Felicity Nagorcka

Senior Principal Lawyer

Felicity provides expert advice on complex questions of constitutional law and statutory interpretation, and has extensive experience conducting constitutional litigation in the High Court and other courts. She has significant experience advising Queensland Government departments and agencies on issues arising from the application of the Commonwealth Constitution (including potential inconsistencies under s. 109, the Kable principle and the implied freedom of political communication), the implementation of national schemes, parliamentary privileges and procedures, and various administrative law issues.

Before joining Crown Law in 2008, Felicity worked at a large commercial law firm and was Associate to Justice Hayne of the High Court of Australia. She holds a Master of Laws with first class honours from the University of Cambridge.

In 2014–2015, Felicity was part of the team providing strategic constitutional advice to the Premier’s Special Taskforce on Domestic and Family Violence chaired by Dame Quentin Bryce AD CVO.

In 2011, Felicity was seconded to the Native Title and Resources Team at Crown Law where she developed expertise in applying the key statutes governing resources law and native title.

In 2009, Felicity was seconded to the Office of Fair and Safe Work Queensland where she played a leading role in advising the government on the referral of Queensland’s industrial relations powers to the Commonwealth. That work involved identifying creative solutions to constitutional problems, negotiating with other jurisdictions and instructing Parliamentary Counsel.

Quandamooka Yoolooburrabee Aboriginal Corporation RNTBC v State of Queensland (B26/2014)

In June 2014, the Quandamooka Yoolooburrabee Aboriginal Corporation RNTBC commenced proceedings in the High Court challenging the validity of amendments made in 2013 to the North Stradbroke Island Protection and Sustainability Act 2011 (Qld). 

The amendments allow for the continuation of sand mining on North Stradbroke Island until 2040. The plaintiff alleges that the 2013 amendments are inconsistent with the Native Title Act 1993 (Cth) and are therefore rendered invalid by s. 109 of the Constitution. The matter has been referred to the High Court for hearing. Felicity is a key member of the legal team acting for the Department of Natural Resources and Mines in this matter, which also includes experts from Crown Law’s Native Title team.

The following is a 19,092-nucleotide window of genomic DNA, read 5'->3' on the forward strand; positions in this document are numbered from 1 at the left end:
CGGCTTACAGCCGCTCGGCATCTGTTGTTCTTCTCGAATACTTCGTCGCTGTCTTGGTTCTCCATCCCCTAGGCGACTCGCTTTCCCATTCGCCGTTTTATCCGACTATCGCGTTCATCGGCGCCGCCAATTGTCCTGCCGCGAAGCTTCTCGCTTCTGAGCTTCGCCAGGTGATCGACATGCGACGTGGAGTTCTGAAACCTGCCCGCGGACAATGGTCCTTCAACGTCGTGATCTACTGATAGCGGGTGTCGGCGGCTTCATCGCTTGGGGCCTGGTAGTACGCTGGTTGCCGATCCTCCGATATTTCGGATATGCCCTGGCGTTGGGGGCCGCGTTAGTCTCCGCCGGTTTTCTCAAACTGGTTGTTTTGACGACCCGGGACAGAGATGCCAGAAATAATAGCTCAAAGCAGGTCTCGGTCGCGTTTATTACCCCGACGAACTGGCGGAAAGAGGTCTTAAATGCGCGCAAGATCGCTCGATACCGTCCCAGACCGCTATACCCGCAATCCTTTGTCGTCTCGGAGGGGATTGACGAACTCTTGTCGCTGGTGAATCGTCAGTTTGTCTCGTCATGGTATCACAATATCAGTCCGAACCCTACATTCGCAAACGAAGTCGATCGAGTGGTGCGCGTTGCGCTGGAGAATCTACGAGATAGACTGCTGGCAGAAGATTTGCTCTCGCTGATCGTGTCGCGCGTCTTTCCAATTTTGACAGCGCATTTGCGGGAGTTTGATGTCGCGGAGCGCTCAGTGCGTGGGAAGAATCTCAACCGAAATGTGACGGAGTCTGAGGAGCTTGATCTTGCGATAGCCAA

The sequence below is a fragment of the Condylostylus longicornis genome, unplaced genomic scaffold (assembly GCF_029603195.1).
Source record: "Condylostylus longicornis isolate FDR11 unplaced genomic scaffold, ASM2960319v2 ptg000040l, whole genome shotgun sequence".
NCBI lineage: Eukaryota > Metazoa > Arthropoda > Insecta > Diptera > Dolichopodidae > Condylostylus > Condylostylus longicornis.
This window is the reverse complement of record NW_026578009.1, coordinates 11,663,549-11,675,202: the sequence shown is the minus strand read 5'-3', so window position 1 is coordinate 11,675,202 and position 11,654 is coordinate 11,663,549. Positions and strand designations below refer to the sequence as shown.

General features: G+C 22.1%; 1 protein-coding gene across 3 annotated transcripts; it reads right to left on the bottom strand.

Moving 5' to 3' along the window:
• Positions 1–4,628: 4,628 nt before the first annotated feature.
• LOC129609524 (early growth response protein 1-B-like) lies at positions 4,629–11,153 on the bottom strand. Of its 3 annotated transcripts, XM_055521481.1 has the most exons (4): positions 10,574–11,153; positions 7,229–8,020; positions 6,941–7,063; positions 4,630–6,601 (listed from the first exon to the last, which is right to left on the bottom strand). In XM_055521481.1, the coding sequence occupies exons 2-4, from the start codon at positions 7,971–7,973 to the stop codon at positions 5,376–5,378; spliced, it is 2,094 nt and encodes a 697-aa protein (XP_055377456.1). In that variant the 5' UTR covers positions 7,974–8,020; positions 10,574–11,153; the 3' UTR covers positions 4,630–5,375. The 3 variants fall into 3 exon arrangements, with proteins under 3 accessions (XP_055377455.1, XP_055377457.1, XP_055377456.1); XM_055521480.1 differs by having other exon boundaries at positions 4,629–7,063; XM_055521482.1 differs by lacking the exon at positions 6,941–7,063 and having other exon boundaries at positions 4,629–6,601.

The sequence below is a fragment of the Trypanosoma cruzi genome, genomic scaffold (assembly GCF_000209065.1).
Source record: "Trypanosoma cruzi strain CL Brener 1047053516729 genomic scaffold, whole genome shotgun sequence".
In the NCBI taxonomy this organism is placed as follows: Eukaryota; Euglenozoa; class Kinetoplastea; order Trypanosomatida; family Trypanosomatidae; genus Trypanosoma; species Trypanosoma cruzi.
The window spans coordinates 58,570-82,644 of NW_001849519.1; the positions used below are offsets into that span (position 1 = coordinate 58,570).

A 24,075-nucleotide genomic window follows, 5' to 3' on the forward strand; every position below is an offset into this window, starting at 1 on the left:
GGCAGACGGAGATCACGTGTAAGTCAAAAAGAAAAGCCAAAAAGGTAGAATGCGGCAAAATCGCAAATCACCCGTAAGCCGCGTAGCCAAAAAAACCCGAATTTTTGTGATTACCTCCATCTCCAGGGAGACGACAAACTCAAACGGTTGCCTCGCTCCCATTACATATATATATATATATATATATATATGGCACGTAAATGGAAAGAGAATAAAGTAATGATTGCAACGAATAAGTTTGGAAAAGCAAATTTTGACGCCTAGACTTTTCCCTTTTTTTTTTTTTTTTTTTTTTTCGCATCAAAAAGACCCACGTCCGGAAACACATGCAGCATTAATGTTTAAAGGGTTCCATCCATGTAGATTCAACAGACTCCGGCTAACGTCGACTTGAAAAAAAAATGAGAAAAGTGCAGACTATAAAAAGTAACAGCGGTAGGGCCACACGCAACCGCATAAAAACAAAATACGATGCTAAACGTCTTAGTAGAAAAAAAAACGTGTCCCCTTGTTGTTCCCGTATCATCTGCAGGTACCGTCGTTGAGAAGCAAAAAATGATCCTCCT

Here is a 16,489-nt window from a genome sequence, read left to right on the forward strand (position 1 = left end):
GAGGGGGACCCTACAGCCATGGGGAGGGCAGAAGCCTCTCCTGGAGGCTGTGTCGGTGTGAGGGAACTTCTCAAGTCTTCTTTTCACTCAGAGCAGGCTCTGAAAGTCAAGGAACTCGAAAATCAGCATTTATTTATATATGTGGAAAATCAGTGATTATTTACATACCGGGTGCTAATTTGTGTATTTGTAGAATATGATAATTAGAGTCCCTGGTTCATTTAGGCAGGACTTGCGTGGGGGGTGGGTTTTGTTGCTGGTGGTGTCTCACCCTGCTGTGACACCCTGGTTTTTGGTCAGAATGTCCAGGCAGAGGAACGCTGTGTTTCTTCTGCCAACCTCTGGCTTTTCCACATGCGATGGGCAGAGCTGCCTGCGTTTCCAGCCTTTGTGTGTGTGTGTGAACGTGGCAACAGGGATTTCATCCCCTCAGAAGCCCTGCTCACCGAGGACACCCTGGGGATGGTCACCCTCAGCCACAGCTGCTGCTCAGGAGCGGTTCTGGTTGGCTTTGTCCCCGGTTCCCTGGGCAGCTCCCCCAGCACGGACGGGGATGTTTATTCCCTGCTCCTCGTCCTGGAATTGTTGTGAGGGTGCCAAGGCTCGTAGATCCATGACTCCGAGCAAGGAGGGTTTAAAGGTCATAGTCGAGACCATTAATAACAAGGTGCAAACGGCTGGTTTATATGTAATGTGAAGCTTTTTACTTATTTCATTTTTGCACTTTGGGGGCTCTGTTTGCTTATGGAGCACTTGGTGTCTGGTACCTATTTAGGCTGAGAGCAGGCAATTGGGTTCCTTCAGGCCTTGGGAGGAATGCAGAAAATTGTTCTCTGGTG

Kuczborski v State of Queensland (2014) 89 ALJR 59

Felicity was part of the State’s legal team defending the State’s anti-bikie laws, the validity of which were challenged by Mr Kuczborski. The challenged legislation included the Vicious Lawless Association Disestablishment Act 2014

Mr Kuczborski alleged that the laws were inconsistent with the institutional integrity of Queensland courts and were therefore invalid for infringing the Kable principle. In November 2014, the High Court (6:1) dismissed the plaintiff’s challenge.

RCB (as litigation guardian of EKV, CEV, CIV and LRV) v The Hon. Justice Forrest (2012) 247 CLR 30

Felicity acted for the Director-General of the Department of Communities, Child Safety and Disability Services in High Court proceedings regarding the return of four sisters from Queensland to Italy. The plaintiff in this matter, the girls’ aunt, alleged that the sisters had been denied procedural fairness in Family Court proceedings about whether they should be returned to Italy. 

The plaintiff also alleged that a provision of the Family Law Act 1975 (Cth), which provided for separate representation for children in such proceedings only in ‘exceptional circumstances’, was invalid. The High Court made orders dismissing the application immediately following oral argument.

Owen v Menzies [2013] 2 Qd R 327

Felicity acted for the Attorney-General in this matter which arose from complaints of sexual vilification made by two women under s. 124A of the Anti-Discrimination Act 1991 against Ronald Owen. The matter was ultimately heard by the Queensland Court of Appeal, where the Attorney-General intervened. Due to the complex procedural history of the matter, the primary issues in the Court of Appeal were:

(a) whether the Queensland Civil and Administrative Tribunal was a ‘court’ for the purposes of Chapter III of the Commonwealth Constitution, and

(b) whether s. 124A of the Anti-Discrimination Act 1991 infringed the implied freedom of political communication. Consistently with the submissions made by the Attorney-General, the Court of Appeal answered those questions “Yes” and “No” respectively. Mr Owen later applied for special leave to appeal to the High Court of Australia, but this application was refused with costs.

International Finance Trust Co Ltd v NSW Crime Commission (2009) 240 CLR 319

Felicity acted for the Attorney-General who intervened in this matter which arose out of an ex parte application to the NSW Supreme Court, brought by the NSW Crime Commission, for a freezing order over various bank accounts of the International Finance Trust Company. 

The company argued that the provision under which the application was made was invalid for infringing the Kable principle. A majority of the High Court found in the company’s favour. This was the first matter, after Kable itself, in which the High Court accepted a submission that legislation was invalid for infringing the doctrine established in that case.